Hill's lawyers have contended he should not be put to death because he's mentally disabled, which the state disputes. But it was concerns about the method of execution that led a judge to stop Hill's execution just hours before it was to take place in Jackson, WGCL-TV, Atlanta, reported.
"We are relieved that the Superior Court of Fulton County has stayed the execution of Warren Hill, a man with mental retardation who has an undisputed IQ of 70," defense attorney Brian Kammer said in a statement.
"Today, the court found that more time is needed to explore Mr. Hill's complaint, which raises serious concerns about the extreme secrecy surrounding the execution process in Georgia, and the new Lethal Injection Secrecy Act, which took effect one day before Georgia issued a death warrant for Mr. Hill.
"At this time, there is far too much we do not know about how the state intends to proceed in this, the most extreme act a government can take against a citizen.
"Ultimately, we are hopeful that the United States Supreme Court will hear Mr. Hill's pending petition for writ of habeas corpus, and will have the opportunity to consider the important new evidence in this case, that there is unanimous consensus among all the doctors who have examined Mr. Hill, including three who previously testified for the state, that he is a person with mental retardation, and thus ineligible for the death penalty."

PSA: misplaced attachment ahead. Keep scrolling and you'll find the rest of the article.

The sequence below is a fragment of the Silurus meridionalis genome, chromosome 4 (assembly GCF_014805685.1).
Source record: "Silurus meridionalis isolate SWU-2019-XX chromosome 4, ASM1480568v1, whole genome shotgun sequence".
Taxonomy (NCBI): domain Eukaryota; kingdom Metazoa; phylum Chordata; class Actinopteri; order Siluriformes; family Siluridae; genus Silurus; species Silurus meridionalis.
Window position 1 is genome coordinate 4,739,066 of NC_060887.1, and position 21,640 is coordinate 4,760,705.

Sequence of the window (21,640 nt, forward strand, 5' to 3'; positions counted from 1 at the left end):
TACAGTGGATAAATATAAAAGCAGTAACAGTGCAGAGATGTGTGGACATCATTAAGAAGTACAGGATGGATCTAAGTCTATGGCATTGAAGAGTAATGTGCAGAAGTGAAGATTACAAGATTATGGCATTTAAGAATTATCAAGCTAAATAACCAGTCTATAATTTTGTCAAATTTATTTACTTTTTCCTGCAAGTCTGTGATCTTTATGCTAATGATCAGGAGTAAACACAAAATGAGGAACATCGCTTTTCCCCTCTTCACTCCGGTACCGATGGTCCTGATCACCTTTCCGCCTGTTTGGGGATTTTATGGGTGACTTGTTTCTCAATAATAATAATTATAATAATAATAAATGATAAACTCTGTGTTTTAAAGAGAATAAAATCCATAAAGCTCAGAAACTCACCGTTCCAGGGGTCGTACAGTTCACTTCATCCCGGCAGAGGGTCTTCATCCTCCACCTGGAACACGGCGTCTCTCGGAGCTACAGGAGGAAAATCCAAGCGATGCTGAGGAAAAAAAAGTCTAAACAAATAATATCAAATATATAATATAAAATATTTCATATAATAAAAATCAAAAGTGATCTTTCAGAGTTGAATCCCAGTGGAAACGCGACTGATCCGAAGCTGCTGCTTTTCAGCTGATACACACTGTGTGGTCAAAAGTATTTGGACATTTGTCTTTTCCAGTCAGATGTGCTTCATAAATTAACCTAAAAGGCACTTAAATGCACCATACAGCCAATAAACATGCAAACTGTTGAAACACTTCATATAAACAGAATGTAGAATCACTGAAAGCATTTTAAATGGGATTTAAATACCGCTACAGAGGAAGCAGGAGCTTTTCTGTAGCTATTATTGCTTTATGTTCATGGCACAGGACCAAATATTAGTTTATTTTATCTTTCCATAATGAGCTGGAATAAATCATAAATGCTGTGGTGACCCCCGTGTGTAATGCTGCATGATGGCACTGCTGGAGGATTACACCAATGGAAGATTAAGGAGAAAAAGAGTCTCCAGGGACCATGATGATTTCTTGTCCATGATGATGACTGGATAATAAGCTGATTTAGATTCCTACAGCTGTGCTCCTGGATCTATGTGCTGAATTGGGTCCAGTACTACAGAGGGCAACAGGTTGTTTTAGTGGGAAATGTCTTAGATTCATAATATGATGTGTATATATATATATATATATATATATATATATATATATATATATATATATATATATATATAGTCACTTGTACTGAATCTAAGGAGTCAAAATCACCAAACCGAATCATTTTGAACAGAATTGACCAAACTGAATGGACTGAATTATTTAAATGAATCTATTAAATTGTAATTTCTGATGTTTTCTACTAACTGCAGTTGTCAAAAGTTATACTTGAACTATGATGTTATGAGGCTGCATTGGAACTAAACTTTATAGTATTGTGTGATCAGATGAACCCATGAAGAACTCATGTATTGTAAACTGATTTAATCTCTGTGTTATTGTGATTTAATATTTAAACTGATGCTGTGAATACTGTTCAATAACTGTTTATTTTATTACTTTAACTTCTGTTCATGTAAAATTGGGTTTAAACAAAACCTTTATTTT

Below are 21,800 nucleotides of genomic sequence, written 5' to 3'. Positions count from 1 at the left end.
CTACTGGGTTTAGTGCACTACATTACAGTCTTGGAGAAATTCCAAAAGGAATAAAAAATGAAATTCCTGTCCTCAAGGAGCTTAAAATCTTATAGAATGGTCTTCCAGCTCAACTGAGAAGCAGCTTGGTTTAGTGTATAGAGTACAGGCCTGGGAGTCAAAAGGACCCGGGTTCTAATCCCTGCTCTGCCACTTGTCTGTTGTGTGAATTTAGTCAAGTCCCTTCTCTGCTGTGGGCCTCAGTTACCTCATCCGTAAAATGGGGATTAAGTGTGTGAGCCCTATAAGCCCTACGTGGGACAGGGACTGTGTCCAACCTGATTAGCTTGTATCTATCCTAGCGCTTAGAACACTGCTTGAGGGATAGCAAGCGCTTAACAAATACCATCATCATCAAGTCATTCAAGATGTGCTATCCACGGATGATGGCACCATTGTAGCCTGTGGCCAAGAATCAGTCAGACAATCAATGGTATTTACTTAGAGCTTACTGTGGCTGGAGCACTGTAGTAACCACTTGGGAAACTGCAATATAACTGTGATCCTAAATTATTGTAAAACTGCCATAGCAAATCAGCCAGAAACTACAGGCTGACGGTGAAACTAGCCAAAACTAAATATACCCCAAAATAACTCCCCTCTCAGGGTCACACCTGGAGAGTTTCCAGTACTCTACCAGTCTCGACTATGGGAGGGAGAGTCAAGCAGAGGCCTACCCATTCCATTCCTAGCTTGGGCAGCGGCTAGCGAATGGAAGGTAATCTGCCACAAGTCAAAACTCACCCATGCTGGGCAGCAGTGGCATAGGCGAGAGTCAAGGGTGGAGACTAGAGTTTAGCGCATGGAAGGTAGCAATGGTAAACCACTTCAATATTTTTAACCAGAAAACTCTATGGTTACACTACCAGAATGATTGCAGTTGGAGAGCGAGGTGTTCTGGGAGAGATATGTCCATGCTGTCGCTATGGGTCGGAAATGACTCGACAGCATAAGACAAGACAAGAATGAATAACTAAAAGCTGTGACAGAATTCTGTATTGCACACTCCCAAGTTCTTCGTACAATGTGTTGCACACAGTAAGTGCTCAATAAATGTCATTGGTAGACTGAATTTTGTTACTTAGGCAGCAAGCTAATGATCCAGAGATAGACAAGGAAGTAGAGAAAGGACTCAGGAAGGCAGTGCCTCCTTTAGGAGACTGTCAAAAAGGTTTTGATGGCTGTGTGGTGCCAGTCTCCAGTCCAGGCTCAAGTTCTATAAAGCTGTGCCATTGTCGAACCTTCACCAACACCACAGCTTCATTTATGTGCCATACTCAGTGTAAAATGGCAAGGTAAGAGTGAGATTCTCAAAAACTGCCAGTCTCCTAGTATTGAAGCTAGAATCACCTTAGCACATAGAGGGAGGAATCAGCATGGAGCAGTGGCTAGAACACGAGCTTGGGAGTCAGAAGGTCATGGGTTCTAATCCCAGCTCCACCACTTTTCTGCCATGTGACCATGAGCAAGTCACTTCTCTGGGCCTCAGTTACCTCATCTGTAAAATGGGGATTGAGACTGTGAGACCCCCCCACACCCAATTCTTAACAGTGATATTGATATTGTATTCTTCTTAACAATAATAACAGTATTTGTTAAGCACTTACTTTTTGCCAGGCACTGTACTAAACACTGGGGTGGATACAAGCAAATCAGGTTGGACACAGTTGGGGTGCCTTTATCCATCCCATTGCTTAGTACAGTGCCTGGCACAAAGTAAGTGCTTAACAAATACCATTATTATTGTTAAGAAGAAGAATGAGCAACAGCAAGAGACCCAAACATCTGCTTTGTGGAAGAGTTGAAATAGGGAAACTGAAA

Hill, who has been on death row for 21 years, faces execution for the 1990 slaying of a fellow prison inmate. He was in prison for killing his girlfriend at the time.
In emergency papers filed Friday, his attorneys allege the Lethal Injection Secrecy Act violates Hill's constitutional rights by intentionally shielding from judicial review the means by which the drug to be used were manufactured and obtained.
Production of the drug, pentobarbital, ended in 2011 after European manufacturers embargoed its importation to the United States, citing its use in executions.
As Georgia's stock of pentobarbital ran out in March, state officials have resorted to secrecy, and possible unlawful means, in obtaining it, the magazine The Atlantic reported Monday.
Hill's lawyers argued, in their brief Friday, the lack of judicial review creates a "grave risk" their client will be subjected to "excruciating and unnecessary pain and suffering" during the execution, creating a violation of Hill's Eighth Amendment right against "cruel and unusual punishment."